Fortunately the Textiles students also have a Facebook page to ‘chat’ and share information. If they have queries about their work and blogs, usually there is a student who has been down that route and can offer advice. If a student can’t attend  study days, which are arranged at various locations  (always in the UK)  then the social aspect of the course is lacking. I can see that UK study days  can be a chance to meet other students and tutors and exchange ideas.  Tutor support relies mostly on feedback from the work you have already done, I have never met or spoken to my tutor, Rebecca Fairely.  I’m aware that some students and tutors can chat on SKYPE. I would find that a huge advance for distance learning students to be able to interact with their tutors regularly, I like the idea of a face to face conversation where you can discuss project work,  research or queries.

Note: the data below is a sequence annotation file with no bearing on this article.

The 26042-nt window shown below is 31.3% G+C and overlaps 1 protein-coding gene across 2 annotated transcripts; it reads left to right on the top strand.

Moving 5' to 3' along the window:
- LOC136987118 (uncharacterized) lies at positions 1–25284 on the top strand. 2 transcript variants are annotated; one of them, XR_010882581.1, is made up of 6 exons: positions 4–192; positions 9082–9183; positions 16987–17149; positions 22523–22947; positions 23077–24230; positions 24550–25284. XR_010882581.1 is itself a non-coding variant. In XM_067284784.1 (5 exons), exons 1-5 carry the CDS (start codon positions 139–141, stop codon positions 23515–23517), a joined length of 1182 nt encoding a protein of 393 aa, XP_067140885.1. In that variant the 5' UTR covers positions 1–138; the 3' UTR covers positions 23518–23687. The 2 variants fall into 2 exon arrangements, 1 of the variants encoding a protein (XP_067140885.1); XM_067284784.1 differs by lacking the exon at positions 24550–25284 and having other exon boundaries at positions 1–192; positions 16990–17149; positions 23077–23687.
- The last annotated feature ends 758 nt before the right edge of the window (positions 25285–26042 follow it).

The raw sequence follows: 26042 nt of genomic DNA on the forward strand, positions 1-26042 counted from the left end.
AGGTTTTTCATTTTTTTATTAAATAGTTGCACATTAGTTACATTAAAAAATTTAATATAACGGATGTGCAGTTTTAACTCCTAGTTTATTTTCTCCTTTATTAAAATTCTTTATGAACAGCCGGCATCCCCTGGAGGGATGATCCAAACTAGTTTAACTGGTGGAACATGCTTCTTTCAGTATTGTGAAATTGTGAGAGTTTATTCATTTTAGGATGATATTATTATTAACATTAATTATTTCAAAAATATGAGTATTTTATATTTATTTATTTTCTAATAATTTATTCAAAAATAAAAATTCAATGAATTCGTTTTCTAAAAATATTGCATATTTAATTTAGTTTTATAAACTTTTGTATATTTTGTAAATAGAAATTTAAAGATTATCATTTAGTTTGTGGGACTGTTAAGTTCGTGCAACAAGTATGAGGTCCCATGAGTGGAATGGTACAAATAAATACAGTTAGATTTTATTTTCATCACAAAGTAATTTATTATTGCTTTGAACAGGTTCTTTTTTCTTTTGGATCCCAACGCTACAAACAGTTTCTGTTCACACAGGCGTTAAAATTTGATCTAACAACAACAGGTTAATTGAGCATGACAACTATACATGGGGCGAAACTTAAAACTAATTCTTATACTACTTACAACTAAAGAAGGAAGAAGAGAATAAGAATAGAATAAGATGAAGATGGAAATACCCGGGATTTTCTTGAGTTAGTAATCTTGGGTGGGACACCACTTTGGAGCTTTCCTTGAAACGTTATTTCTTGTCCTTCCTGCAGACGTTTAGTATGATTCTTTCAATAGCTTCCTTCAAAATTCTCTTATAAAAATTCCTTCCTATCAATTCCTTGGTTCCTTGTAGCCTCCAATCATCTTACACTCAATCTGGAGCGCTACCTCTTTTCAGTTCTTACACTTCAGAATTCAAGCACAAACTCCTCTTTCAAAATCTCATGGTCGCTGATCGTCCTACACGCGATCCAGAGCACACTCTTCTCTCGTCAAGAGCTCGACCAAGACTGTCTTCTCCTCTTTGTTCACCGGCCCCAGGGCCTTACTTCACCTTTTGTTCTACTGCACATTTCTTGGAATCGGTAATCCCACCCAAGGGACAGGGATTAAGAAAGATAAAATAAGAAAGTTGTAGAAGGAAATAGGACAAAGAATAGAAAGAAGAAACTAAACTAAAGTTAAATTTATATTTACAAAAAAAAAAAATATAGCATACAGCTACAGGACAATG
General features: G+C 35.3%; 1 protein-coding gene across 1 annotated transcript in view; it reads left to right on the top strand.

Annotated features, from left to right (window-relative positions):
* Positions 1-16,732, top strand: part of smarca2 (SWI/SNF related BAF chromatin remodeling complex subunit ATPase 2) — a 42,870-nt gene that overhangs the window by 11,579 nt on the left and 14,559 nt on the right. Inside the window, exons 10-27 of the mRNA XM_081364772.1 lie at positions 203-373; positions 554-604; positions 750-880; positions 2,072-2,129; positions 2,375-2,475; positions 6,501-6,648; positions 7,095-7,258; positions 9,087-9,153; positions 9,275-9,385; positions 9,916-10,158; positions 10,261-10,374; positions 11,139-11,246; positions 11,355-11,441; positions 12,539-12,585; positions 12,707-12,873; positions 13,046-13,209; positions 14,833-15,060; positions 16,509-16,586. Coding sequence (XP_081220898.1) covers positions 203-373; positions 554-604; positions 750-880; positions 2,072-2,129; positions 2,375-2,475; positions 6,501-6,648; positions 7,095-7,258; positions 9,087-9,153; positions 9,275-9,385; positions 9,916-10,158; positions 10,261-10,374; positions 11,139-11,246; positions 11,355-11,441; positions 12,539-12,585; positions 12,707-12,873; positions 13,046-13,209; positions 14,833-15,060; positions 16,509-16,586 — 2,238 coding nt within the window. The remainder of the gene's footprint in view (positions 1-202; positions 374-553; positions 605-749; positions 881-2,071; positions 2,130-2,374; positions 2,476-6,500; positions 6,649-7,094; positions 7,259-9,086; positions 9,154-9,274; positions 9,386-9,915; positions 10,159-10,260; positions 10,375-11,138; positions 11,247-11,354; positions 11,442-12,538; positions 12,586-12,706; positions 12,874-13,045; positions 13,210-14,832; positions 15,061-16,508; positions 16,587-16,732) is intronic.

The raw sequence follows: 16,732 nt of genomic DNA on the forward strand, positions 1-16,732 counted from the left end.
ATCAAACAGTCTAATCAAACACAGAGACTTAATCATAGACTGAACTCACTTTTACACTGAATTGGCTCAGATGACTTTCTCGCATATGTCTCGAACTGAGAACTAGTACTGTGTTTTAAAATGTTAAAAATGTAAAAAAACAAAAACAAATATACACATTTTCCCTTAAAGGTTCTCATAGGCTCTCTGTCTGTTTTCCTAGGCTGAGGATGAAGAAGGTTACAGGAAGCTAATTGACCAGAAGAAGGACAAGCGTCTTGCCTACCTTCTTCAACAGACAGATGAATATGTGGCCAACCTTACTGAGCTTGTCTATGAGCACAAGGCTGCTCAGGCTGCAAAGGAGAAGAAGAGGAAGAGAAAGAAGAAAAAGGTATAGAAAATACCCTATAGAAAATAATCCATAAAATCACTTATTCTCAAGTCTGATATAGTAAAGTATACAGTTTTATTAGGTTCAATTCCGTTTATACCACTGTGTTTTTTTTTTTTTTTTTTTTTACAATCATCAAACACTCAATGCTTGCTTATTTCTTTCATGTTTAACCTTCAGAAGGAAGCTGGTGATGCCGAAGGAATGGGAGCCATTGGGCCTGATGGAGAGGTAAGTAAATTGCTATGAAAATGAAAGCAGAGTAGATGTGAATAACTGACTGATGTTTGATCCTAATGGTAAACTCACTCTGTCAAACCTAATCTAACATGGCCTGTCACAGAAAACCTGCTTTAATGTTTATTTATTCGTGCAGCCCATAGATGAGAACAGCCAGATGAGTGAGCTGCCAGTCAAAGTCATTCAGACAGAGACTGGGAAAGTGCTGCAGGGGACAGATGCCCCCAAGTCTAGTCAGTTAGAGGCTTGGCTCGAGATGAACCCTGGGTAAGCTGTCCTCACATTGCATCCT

Mixed Media for Textiles is broken down into five sections, each section has a number of projects to be completed.

Part One: Surface Distortion

Project 1 Folding and crumpling

Project 2 Tearing and cutting

Project 3 Heating and fusing

Project 4 Scratching and embossing

Project 5 Puncturing and stitching

Part Two: Joining and Wrapping

Project 1 Joining

Project 2 Wrapping

Part Three: Molding and casting

Project 1 Molding from a surface

Project 2 Casting the internal space of a vessel

Part Four: Mono and collatype printing

Project 1 Monoprinting

Project 2 Collotype printing

Part 5: A final piece

This final sample is to bring all the learning, research and work from this course, to a conclusion. To have the freedom to combine methods or choose materials we particularly enjoyed working with, and perhaps extend them further. A time to show off the skills learned and methods you employed. The format is as with the other projects, that is showing your research, sample making, recording outcomes and sorting.